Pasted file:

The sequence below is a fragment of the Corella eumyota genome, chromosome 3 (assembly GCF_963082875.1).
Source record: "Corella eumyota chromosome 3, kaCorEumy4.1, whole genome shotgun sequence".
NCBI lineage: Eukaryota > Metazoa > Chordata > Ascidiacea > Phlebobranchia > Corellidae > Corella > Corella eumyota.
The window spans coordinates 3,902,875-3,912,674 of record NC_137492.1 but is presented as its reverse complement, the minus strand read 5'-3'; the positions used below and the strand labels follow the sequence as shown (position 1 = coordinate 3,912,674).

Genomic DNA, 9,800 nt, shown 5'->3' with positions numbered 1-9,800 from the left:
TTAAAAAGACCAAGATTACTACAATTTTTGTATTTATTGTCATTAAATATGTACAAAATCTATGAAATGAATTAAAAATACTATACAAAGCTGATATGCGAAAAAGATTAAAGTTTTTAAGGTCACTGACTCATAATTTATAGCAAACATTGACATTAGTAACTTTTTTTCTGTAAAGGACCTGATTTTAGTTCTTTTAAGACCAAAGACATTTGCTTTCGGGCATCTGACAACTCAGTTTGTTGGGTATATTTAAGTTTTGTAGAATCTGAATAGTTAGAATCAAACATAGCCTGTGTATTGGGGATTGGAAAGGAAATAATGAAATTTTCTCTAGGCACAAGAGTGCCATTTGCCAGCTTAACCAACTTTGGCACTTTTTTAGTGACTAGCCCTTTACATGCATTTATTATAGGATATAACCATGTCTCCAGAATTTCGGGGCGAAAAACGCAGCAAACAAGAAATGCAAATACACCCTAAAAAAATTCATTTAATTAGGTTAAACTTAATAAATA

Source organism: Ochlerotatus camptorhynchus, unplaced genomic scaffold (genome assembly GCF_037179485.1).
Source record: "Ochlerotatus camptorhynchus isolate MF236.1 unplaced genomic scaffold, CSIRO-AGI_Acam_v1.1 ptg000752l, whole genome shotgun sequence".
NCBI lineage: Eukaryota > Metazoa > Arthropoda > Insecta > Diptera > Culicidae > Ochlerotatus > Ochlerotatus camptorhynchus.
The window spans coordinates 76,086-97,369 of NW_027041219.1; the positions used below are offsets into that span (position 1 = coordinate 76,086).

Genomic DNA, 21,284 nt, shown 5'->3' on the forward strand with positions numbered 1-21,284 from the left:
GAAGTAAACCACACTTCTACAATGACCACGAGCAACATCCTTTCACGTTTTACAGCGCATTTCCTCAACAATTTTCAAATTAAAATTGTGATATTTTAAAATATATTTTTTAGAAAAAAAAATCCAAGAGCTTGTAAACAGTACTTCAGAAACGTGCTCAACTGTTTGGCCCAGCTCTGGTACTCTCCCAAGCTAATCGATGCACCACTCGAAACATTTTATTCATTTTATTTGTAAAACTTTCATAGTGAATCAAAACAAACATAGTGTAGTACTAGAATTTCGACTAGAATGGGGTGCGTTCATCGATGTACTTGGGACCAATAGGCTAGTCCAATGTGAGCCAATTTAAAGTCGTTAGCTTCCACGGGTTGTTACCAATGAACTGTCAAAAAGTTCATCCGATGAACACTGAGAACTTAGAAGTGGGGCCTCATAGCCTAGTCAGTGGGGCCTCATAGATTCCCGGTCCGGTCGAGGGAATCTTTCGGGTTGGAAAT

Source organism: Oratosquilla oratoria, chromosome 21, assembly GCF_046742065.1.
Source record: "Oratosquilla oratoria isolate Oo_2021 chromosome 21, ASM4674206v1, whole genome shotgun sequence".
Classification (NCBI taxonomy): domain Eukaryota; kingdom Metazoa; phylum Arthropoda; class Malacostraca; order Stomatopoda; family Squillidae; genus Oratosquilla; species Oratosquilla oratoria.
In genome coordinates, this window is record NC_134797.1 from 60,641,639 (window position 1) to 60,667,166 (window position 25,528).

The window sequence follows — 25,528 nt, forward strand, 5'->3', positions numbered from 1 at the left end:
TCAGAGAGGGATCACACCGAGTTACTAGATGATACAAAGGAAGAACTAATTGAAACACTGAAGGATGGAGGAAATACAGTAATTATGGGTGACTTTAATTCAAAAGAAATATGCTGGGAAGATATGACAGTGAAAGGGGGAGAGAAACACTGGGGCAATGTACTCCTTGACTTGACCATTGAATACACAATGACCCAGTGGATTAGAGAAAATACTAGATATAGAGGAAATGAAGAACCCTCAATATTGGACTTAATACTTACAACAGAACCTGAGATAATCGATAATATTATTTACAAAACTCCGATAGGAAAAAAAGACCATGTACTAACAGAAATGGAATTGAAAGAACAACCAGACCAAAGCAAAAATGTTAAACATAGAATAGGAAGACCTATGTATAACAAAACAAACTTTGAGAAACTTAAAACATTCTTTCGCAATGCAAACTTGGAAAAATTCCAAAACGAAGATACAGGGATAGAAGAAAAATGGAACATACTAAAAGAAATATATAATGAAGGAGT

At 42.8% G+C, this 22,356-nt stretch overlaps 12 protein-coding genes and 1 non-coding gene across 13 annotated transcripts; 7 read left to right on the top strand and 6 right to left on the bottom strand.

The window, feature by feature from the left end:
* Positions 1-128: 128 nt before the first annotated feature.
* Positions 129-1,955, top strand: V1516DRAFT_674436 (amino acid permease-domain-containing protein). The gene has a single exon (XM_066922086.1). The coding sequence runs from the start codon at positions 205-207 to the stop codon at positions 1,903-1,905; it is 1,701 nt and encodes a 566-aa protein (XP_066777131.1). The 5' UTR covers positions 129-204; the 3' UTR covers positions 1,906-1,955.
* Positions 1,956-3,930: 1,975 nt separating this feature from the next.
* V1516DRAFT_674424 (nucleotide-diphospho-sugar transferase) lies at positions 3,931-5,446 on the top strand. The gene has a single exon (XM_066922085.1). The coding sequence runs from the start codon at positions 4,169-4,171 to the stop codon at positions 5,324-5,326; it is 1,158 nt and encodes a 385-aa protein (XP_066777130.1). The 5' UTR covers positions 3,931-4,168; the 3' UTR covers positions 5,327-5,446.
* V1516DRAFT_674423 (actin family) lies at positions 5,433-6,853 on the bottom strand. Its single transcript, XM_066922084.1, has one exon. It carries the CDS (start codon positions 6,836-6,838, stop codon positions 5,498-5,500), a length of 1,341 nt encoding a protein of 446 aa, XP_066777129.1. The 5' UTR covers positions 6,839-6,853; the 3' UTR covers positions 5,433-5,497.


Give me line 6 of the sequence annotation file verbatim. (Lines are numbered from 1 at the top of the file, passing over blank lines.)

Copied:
TTAAAAAGACCAAGATTACTACAATTTTTGTATTTATTGTCATTAAATATGTACAAAATCTATGAAATGAATTAAAAATACTATACAAAGCTGATATGCGAAAAAGATTAAAGTTTTTAAGGTCACTGACTCATAATTTATAGCAAACATTGACATTAGTAACTTTTTTTCTGTAAAGGACCTGATTTTAGTTCTTTTAAGACCAAAGACATTTGCTTTCGGGCATCTGACAACTCAGTTTGTTGGGTATATTTAAGTTTTGTAGAATCTGAATAGTTAGAATCAAACATAGCCTGTGTATTGGGGATTGGAAAGGAAATAATGAAATTTTCTCTAGGCACAAGAGTGCCATTTGCCAGCTTAACCAACTTTGGCACTTTTTTAGTGACTAGCCCTTTACATGCATTTATTATAGGATATAACCATGTCTCCAGAATTTCGGGGCGAAAAACGCAGCAAACAAGAAATGCAAATACACCCTAAAAAAATTCATTTAATTAGGTTAAACTTAATAAATA